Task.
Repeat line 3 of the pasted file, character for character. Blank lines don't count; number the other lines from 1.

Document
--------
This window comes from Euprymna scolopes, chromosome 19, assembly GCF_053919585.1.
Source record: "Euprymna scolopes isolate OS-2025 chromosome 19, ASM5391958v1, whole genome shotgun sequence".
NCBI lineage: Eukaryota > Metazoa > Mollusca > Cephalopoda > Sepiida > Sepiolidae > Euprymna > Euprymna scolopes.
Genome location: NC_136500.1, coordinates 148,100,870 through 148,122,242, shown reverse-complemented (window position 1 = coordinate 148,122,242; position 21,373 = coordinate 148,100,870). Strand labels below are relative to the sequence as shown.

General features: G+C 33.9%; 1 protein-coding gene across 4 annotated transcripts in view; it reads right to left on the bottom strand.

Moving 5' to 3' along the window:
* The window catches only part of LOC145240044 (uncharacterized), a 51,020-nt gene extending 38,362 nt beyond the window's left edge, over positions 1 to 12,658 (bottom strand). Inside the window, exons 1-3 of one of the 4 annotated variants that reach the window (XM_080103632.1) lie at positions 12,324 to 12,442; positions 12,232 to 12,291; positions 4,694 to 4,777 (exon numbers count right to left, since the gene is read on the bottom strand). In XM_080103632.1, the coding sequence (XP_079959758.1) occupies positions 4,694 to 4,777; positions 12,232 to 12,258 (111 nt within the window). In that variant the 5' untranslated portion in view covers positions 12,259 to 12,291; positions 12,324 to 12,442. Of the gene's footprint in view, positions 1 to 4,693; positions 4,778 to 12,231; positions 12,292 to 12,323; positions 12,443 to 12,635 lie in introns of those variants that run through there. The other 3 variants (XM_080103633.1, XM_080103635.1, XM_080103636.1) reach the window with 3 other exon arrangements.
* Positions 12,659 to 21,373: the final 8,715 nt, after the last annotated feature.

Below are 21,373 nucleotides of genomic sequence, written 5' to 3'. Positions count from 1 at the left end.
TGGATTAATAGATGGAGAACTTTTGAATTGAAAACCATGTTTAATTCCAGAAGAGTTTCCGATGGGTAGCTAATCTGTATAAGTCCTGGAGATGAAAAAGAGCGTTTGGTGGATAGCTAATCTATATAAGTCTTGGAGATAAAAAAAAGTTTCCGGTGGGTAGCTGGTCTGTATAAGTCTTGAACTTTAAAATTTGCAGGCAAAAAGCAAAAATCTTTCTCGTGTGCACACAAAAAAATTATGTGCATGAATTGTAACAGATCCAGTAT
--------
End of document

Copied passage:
NCBI lineage: Eukaryota > Metazoa > Mollusca > Cephalopoda > Sepiida > Sepiolidae > Euprymna > Euprymna scolopes.